Using pig manure as a cheaper fertiliser alternative
With the high price of fertiliser this Spring, Gerard McCutcheon, Teagasc Pig Development Officer and Mark Plunkett, Teagasc Specialist are on this week’s episode of the Beef Edge podcast with an insight into using pig manure as a cheap alternative and the do's and don’ts around importing slurry.
Gerard highlights that each 1000 gallons is currently worth €48 (double what it is usually worth!) which is a total fertiliser value of over €23 million. 1000 gallons of pig slurry is equivalent to a bag of 19-7-20 so there is great scope when we look at the fertiliser costs and inputs on beef farms.
At this stage there are around 280 to 300 farms keeping pigs commercially around the country with the majority in counties Cavan and Cork, so there are opportunities for farmers to make contact with neighbouring pig farms.
Before this happens Gerard advises that the beef farmer needs to do the calculation of how much slurry they would be able to take in. This is based on the organic Nitrogen from the previous year but some is based on the chemical fertiliser to be used in the current year. Gerard highlights the importance of doing the calculation now at the start of the year and speaking to your advisor.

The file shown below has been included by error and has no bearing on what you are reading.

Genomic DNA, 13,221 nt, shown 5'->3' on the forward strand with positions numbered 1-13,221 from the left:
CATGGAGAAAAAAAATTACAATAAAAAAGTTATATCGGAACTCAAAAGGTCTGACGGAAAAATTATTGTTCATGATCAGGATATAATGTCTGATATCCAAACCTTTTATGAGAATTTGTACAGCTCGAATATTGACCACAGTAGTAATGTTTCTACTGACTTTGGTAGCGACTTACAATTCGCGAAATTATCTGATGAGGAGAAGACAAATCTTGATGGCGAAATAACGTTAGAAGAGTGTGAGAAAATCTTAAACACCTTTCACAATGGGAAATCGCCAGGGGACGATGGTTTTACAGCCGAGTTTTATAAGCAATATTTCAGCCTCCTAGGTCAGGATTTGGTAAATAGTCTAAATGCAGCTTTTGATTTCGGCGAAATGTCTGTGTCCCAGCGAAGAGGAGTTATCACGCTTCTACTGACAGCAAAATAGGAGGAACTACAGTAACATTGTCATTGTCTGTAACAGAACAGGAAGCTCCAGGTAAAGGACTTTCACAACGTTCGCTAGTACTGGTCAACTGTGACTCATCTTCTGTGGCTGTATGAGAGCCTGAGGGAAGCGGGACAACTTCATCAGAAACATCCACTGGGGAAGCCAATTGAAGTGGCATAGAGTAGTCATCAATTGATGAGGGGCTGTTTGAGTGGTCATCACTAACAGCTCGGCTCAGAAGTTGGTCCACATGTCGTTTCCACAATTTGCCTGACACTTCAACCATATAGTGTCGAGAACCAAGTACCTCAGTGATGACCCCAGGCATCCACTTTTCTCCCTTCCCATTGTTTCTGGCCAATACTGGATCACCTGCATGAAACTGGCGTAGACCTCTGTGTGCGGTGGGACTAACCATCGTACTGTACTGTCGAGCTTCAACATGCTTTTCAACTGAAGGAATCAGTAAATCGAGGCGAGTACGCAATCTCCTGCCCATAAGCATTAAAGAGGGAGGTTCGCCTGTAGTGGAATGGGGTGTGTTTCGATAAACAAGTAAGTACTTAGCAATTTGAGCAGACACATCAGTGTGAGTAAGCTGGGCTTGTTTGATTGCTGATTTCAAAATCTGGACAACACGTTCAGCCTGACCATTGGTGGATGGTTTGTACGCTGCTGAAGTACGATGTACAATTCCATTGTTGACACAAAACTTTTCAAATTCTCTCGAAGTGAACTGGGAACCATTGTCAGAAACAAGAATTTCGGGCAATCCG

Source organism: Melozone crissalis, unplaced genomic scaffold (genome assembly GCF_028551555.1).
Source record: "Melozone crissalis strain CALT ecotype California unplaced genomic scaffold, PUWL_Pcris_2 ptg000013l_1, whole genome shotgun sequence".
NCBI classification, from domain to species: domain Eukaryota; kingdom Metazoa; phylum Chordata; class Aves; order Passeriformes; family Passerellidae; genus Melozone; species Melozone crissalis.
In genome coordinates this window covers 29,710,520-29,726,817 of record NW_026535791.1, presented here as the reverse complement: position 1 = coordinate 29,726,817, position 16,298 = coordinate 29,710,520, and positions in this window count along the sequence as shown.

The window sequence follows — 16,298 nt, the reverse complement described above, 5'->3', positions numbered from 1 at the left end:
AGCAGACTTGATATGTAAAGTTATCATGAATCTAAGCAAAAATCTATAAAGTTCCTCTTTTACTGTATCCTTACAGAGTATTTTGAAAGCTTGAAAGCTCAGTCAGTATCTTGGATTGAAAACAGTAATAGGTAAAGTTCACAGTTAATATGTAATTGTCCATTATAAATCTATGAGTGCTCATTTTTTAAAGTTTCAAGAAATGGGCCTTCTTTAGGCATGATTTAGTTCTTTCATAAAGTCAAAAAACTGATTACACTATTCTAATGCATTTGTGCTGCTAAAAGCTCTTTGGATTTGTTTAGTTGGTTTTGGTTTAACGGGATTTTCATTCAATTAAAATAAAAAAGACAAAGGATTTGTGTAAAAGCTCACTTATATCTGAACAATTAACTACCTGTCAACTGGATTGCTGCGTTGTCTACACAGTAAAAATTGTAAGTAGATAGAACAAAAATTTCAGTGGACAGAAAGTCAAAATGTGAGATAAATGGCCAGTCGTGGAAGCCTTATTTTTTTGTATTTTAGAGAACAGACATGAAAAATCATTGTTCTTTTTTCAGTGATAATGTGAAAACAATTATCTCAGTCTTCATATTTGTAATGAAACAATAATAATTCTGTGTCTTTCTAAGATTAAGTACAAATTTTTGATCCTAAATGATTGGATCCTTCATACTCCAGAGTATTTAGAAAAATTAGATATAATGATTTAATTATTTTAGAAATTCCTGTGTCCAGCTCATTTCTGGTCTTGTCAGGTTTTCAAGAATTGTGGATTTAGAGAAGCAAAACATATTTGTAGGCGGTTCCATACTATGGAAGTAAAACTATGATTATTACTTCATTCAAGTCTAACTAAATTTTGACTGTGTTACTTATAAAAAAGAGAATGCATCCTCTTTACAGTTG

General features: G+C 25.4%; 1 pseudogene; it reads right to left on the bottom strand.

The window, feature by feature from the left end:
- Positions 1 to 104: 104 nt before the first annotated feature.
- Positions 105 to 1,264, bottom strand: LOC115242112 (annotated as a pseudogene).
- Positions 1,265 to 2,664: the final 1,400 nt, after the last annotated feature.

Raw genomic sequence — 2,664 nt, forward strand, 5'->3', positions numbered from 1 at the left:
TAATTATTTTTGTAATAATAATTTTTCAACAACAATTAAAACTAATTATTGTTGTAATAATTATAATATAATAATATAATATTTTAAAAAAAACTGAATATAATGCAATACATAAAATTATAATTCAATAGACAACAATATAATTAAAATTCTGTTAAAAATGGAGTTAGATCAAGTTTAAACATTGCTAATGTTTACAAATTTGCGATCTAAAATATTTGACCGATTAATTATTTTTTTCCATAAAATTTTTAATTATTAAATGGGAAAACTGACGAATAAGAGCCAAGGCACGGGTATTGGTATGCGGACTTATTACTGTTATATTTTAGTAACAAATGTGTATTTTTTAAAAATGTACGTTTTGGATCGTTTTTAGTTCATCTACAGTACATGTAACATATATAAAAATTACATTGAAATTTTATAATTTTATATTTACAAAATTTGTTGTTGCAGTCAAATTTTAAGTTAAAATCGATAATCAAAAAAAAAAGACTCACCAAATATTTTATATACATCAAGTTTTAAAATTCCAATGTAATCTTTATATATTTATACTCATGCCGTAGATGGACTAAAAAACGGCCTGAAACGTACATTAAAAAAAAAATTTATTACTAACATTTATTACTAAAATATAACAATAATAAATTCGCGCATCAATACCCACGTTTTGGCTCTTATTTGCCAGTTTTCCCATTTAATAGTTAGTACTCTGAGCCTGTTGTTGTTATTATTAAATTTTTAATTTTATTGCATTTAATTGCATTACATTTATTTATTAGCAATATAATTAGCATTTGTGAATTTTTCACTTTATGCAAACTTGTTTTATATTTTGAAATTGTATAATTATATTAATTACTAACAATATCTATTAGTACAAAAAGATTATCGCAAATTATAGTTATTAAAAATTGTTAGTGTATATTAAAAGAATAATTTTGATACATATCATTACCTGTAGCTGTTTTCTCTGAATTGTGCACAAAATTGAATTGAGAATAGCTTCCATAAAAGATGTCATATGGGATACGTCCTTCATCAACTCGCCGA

Mark highlights how LESS (Low Emission Slurry Spreading) technology delivers the slurry in narrow bands, thus reducing its surface area and reducing Nitrogen (N) loss and improving the recovery of N from slurry. It also allows a very even distribution of nutrients across the spread width, which ensures the targeted delivery of nutrients to where they will be maximised especially the N.
It also reduces odours and smells at time of application and it allows application into higher grass covers and faster return of grazing animals to grazing fields. Plus, it allows the application of slurry at times when soil conditions are better thus reducing the risk of soil compaction.
Switching from splashplate to LESS and timing from summer to spring application can increase N recovery by 6 units/ 1,000gals. Mark describes how pig slurry has a very well balanced nutrient profile with 19-7-20 in terms of available N P & K.
Pig slurry is a very good fertiliser for grazing fields at ~ 1,500 gals/ac or on silage fields apply 3,000 gal/ac which will supply 70% of the crops’ N requirements, all the crops P requirements and ~ 80% of the crops’ K requirements.
Mark advises to leave 3 months between lime and slurry application or alternatively apply the slurry first and then apply the lime in 10 days’ time to reduce the risk of N losses.
For more advice on using pig slurry, read an article on Using pig slurry to save money makes more sense than ever here